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The "Lukewarm War" and Libya as Prototype
As I've written in several earlier posts, USA is increasingly tying itself to a slow-burning socio-economic cultural-political conflict with China, reacting predictably to the forecast that China with its current growth rate will outshine USA on economic performance by 2016.
From this follows logically that USA will, for the first time in history, conduct warfare according to the military principles of Sun Tzu, which means in a combination of direct and indirect maneuvres, and with a holistic view of the concept of victory.
All this is a forced position, so to speak, and much less subject to the whims of presidents of shifting balances of power within Congress. It is bipartisan by nature, since preservation of USA as an empire and the sole dominating force on Earth is the unifying goal behind both parties, Democrats and Republicans.
Emerging as a key flashpoint already during the election was the conflict between China and five Asian countries about the rights to oil reserves in the South China Sea, an exploitable conflict McCain responded to by proposing an "alliance of democratic nations", which is code for a unified force against China in East Asia.
The South China Sea Conflict is now flaring up with the aid of US military, US media and most likely US dollar, causing critics of the American involvement to urge caution and smart diplomacy.
The crux of the matter is that USA is forced to adopt a new doctrine of the use of its vast military superiority, accounting for almost half of the world's military budget, and that is equivalent to playing a different game than she has for the past 200 years.
Roughly speaking, it is the difference between the military doctrine of Clauswitz, which is considered the foundation of modern military strategy, and that of Sun Tzu which is sometimes chided as ridiculously arcane.
The Art of War, however, is a part of the curriculum at West Point, and military experts state that 21st century warfare has much more in common with Sun Tzu's school than the principles of Clausewitz, which emphasizes firepower and mobility, and the ability to meet enemy forces with 3 times more soldiers.
Sun Tzu's style of warfare is more "bureaucratic", emphasizing reliable intelligence, caution and calculus, focusing on anticipating the enemy's strategy and destroying the enemy's stratagems. The Vietnam War is seen as the pinnacle of realization of these ancient principles in modern time.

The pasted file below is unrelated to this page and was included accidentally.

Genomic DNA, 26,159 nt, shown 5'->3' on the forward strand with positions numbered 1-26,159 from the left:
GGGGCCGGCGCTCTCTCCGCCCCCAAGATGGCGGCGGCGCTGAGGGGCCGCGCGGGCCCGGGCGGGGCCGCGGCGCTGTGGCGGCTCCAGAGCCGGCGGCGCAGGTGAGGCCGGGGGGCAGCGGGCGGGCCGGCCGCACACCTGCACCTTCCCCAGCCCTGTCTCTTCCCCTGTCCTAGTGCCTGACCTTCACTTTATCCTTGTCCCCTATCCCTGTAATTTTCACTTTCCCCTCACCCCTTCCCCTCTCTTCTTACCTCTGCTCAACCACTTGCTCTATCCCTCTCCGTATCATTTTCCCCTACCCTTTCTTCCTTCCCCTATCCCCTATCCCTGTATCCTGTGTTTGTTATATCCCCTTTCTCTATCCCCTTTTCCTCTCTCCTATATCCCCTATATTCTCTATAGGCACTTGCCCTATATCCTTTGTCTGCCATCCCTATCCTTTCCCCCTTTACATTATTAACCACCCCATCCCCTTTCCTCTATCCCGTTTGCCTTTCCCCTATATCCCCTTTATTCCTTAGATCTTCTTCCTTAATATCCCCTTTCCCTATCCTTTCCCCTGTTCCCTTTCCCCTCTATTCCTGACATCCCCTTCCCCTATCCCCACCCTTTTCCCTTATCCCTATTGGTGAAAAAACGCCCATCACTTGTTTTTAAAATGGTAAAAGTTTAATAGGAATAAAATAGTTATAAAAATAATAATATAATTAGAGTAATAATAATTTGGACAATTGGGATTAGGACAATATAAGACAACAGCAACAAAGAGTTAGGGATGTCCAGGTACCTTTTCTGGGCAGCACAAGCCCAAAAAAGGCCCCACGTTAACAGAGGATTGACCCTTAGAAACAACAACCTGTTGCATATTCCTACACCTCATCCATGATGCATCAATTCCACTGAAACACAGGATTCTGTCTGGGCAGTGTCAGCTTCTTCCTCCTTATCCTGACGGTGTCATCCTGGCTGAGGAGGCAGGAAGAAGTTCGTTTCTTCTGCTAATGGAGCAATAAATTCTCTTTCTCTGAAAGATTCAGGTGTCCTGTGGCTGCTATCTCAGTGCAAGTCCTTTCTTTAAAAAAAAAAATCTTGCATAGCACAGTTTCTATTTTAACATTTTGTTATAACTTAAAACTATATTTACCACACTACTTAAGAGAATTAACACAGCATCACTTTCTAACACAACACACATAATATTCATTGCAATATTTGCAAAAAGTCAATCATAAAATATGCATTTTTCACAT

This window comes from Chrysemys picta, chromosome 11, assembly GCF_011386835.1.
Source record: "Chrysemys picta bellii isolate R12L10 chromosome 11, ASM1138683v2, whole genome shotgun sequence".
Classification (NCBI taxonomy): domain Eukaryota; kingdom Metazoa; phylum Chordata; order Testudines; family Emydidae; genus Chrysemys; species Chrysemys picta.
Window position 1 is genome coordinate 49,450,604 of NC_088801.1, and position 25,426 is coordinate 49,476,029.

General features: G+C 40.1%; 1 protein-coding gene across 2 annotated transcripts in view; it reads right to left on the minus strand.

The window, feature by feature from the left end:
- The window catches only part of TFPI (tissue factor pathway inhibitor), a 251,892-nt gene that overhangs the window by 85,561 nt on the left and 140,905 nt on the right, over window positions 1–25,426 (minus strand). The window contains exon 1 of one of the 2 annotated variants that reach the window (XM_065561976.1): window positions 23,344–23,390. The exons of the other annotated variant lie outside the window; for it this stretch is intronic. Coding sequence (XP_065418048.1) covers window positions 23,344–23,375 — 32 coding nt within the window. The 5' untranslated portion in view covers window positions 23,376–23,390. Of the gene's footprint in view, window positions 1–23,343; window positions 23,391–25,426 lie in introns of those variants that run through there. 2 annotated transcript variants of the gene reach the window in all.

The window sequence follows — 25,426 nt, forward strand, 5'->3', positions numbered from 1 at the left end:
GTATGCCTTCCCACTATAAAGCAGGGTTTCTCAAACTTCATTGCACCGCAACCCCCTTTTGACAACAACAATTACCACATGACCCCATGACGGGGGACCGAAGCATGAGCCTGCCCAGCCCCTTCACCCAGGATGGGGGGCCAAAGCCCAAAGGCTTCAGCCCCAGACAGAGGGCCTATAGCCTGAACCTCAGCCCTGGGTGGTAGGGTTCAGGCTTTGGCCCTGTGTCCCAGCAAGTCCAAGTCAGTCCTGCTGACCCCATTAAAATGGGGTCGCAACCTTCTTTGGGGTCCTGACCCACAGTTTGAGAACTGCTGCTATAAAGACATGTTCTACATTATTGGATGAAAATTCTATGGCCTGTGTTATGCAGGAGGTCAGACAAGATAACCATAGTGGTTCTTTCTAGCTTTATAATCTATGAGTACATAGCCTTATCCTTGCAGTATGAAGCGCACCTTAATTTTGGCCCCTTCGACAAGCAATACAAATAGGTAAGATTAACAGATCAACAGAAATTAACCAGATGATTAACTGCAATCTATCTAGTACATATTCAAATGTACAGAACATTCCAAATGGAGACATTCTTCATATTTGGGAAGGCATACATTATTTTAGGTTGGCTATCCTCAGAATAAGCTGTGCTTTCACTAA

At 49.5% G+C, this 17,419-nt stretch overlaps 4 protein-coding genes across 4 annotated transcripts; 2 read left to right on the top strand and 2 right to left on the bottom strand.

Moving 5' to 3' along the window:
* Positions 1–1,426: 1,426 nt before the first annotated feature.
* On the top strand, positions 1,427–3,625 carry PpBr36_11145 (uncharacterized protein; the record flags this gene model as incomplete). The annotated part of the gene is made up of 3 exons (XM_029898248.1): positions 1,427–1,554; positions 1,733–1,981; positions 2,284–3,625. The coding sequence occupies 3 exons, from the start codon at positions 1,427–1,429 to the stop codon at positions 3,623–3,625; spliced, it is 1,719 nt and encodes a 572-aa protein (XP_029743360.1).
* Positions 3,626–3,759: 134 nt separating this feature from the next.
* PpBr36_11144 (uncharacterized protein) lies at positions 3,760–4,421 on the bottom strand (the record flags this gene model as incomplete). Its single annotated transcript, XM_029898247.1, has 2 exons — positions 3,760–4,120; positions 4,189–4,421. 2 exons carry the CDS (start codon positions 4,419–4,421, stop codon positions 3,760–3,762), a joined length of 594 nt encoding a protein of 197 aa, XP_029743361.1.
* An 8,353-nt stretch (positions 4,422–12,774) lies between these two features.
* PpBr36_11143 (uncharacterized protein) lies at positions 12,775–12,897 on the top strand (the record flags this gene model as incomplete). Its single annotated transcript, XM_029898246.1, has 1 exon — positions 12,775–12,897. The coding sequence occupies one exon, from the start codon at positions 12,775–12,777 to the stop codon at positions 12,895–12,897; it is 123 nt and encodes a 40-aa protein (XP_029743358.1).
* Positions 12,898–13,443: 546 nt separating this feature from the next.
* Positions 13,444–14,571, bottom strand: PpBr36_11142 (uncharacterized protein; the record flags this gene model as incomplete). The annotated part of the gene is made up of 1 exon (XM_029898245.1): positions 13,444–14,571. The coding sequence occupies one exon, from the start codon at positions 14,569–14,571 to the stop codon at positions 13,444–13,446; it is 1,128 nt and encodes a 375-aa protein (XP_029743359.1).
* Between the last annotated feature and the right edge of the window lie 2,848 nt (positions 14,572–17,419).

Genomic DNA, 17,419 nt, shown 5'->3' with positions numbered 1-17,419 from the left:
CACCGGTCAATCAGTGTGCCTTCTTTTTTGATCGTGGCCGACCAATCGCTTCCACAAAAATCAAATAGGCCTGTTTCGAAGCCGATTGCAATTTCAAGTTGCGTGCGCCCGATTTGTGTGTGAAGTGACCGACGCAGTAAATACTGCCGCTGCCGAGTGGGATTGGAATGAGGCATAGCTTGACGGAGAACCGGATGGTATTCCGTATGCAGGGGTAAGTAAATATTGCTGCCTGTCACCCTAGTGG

The new globalized state of the world effectively produces a condition, where nothing can be gained through the military philosophy of the past, based on capacity for destruction. In order to take advantage of the enemy's losses, military victory have to leave countries and infrastructure intact. Otherwise, we end in an endless stream of situations like Iraq and Afghanistan.
This effectively means USA and China are involved in a game, where China not only knows all the rules, but invented them. USA is playing on a foreign field, unaccustomed to the rules, which are more similar to those of go than chess.
In many cases USA will deny or disregard fundamental principles of this game, trying to play it as a war of attrition. Depending on the American intelligentsia, USA will slowly or quickly adjust to the new principles, and attempt to beat China at her own game, much like Scipio Africanus did by studying Hannibal.
That is what took place under Bush, as investments in Africa became a main priority, partly because China did it, and partly because of the general race for oil. USA discovered the value of having development countries in the bag.
Latin America with its multiple pink revolutions, and the MENA region, both areas with considerable negative experiences with USA, remain problematic for Washington, democratic or not. China's declared focus for the next many decades is development, and OECD estimates that 16 million are helped out of poverty for every percentage point of Chinese GDP growth.
As I have also mentioned on numerous occasions, USA needs to maintain its iron grip on the major oil producing countries, namely by keeping countries like Saudia Arabia, Bahrain and Yemen strictly loyal through dictatorship.